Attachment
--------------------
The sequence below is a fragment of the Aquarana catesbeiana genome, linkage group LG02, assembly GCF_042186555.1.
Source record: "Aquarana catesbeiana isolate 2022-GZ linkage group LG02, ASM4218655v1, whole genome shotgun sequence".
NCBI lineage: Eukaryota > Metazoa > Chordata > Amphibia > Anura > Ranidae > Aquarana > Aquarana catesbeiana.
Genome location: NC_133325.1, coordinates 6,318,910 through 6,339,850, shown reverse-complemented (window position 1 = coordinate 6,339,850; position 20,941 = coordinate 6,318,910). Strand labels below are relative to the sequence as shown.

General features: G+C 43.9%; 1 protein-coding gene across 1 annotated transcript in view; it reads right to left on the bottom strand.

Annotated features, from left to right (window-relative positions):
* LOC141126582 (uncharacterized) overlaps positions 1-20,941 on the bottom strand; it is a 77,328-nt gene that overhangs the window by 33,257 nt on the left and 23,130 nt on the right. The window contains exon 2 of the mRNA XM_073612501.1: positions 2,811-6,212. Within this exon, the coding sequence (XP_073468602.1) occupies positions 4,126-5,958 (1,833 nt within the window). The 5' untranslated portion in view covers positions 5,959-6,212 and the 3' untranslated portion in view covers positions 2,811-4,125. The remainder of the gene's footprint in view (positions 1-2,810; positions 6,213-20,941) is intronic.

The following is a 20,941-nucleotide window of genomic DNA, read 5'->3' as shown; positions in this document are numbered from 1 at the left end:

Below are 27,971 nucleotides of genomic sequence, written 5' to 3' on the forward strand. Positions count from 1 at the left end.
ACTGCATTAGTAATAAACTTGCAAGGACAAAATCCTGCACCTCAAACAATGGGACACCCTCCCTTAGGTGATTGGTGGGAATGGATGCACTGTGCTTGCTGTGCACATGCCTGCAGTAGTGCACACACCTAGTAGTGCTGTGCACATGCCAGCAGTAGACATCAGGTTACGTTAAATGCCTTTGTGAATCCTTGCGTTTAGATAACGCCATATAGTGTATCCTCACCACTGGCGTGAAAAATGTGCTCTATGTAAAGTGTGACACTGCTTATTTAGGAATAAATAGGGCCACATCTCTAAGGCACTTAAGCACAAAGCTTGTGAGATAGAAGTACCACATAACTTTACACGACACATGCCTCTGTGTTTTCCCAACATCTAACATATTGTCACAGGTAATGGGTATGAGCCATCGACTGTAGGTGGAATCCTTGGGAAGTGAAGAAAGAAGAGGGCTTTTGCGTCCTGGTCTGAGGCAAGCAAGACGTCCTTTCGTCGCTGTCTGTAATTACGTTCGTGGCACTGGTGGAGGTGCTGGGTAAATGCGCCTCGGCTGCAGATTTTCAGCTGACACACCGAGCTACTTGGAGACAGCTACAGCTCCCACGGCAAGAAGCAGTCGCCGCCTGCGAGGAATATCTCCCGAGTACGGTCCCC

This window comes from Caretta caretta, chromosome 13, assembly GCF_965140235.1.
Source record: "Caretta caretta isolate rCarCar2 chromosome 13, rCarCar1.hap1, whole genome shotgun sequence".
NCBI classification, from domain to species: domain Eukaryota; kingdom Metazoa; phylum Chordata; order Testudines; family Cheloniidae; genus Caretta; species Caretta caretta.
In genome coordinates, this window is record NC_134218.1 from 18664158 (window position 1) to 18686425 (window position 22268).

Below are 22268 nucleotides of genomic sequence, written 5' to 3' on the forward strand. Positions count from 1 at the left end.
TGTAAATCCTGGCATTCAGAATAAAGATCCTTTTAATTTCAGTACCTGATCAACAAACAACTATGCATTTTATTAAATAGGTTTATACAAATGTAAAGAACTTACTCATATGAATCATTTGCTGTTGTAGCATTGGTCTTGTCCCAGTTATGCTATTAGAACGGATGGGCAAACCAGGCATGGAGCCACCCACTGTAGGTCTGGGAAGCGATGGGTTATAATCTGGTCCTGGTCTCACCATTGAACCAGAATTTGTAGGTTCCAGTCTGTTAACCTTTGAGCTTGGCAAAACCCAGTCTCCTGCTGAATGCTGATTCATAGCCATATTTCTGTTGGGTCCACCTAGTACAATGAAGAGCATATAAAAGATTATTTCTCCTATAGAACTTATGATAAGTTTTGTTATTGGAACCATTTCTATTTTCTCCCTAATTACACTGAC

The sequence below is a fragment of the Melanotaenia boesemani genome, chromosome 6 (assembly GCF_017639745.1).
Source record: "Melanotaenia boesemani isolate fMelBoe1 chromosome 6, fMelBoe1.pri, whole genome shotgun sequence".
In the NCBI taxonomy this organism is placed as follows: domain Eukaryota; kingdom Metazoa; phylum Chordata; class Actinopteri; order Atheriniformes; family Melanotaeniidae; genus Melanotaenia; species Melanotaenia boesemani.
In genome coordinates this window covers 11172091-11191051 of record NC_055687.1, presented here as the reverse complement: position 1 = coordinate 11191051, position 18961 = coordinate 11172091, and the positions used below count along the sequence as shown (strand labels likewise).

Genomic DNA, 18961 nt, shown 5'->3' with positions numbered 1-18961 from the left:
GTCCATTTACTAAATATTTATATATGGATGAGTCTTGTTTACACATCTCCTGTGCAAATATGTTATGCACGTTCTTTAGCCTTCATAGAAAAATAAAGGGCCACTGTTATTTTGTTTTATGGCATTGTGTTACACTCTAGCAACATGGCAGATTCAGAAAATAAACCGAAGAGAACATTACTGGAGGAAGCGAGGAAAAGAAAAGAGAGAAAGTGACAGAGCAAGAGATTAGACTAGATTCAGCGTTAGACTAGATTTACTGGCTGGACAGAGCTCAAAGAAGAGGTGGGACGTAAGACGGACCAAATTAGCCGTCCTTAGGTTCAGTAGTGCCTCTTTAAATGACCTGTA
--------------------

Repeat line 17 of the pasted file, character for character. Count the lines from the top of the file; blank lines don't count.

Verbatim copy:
The sequence below is a fragment of the Melanotaenia boesemani genome, chromosome 6 (assembly GCF_017639745.1).